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     Now that we are more than a month into the school year, what better way to recharge your intellectual battery than to explore the exciting mix of pedagogical, informational, and even philosophical approaches to teaching and researching world history in this issue of World History Connected? Secondary and post-secondary teachers alike will find much to use and much to ponder here, both in terms of essential background knowledge as well as practical techniques to use in the classroom.

     For starters, Jerry Bentley encourages us to think systematically about why we teach world history in the first place, and offers his own answer to this important question. From there, Craig Lockard synthesizes a great deal of scholarship on southeast Asia while highlighting the myriad ways that the region was connected to—and important in—the history of the world. Lockard's essay is followed by three pieces that guide readers through specific pedagogical techniques to use in world history classrooms, ranging from analyzing familiar Disney movies to utilizing performance and historical simulation. We are privileged, too, to feature an essay by Olusoji Oyeranmi from the University of Ibadan in Nigeria, who reminds us that the place of history both in schools as well as in national culture is far from secure everywhere in the world. Finally, we are happy to reprint here a panel from the 2007 World History Association conference in Milwaukee in an effort to publicize some of the scholarly work being done at the annual meeting every year. In addition to the variety offered in the essays, this issue features regular columns as well as twenty-seven book reviews on topics or themes related to world history.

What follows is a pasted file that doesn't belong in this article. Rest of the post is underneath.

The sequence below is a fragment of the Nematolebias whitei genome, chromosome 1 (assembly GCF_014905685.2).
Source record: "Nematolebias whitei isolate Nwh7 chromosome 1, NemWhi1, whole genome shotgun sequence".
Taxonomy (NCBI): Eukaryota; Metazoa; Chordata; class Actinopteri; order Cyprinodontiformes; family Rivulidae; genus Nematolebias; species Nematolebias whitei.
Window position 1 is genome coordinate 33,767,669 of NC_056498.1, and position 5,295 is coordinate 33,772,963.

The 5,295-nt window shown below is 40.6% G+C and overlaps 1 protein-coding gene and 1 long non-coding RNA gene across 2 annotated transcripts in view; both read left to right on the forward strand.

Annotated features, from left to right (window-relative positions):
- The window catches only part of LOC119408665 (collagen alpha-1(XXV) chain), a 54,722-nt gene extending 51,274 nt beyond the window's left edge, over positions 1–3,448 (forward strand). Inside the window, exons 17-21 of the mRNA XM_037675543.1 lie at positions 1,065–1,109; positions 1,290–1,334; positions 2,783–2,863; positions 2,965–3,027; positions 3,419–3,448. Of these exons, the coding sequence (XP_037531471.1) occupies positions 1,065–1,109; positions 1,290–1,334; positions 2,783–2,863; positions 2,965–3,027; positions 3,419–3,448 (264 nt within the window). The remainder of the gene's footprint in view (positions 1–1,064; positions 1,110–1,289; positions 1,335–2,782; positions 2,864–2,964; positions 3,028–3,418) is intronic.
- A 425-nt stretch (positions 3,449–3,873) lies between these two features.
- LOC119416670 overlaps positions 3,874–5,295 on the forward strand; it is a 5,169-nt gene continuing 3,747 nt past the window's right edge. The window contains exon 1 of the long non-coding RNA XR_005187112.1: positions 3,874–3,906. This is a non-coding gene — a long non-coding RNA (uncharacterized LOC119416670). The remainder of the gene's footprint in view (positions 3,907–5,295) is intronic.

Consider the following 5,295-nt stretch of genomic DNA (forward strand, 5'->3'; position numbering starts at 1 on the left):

We hope you will find the issue thought-provoking, and that you will find its contents useful both in and out of the classroom.

Heather Streets, co-editor

Tom Laichas, co-editor



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